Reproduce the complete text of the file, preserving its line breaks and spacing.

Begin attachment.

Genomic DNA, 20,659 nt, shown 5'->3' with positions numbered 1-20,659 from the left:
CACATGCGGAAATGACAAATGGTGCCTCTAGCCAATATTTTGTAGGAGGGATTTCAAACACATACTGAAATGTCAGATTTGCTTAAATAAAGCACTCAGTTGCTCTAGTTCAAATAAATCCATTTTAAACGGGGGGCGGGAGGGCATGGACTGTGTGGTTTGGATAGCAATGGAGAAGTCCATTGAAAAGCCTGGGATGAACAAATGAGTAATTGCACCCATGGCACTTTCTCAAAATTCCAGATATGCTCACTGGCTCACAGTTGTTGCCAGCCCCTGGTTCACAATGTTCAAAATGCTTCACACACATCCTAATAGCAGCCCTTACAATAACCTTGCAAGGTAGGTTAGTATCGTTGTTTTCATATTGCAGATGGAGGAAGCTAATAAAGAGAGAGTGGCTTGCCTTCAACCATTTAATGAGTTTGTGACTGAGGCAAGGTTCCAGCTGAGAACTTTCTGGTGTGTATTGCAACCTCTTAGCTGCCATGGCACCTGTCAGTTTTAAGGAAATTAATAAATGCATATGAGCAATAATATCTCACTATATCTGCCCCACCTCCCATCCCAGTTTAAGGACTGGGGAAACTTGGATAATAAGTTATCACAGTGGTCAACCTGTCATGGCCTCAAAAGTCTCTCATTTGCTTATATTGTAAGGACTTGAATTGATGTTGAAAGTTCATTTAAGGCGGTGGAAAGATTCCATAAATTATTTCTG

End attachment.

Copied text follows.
Genomic DNA, 20,659 nt, shown 5'->3' with positions numbered 1-20,659 from the left:
CACATGCGGAAATGACAAATGGTGCCTCTAGCCAATATTTTGTAGGAGGGATTTCAAACACATACTGAAATGTCAGATTTGCTTAAATAAAGCACTCAGTTGCTCTAGTTCAAATAAATCCATTTTAAACGGGGGGCGGGAGGGCATGGACTGTGTGGTTTGGATAGCAATGGAGAAGTCCATTGAAAAGCCTGGGATGAACAAATGAGTAATTGCACCCATGGCACTTTCTCAAAATTCCAGATATGCTCACTGGCTCACAGTTGTTGCCAGCCCCTGGTTCACAATGTTCAAAATGCTTCACACACATCCTAATAGCAGCCCTTACAATAACCTTGCAAGGTAGGTTAGTATCGTTGTTTTCATATTGCAGATGGAGGAAGCTAATAAAGAGAGAGTGGCTTGCCTTCAACCATTTAATGAGTTTGTGACTGAGGCAAGGTTCCAGCTGAGAACTTTCTGGTGTGTATTGCAACCTCTTAGCTGCCATGGCACCTGTCAGTTTTAAGGAAATTAATAAATGCATATGAGCAATAATATCTCACTATATCTGCCCCACCTCCCATCCCAGTTTAAGGACTGGGGAAACTTGGATAATAAGTTATCACAGTGGTCAACCTGTCATGGCCTCAAAAGTCTCTCATTTGCTTATATTGTAAGGACTTGAATTGATGTTGAAAGTTCATTTAAGGCGGTGGAAAGATTCCATAAATTATTTCTG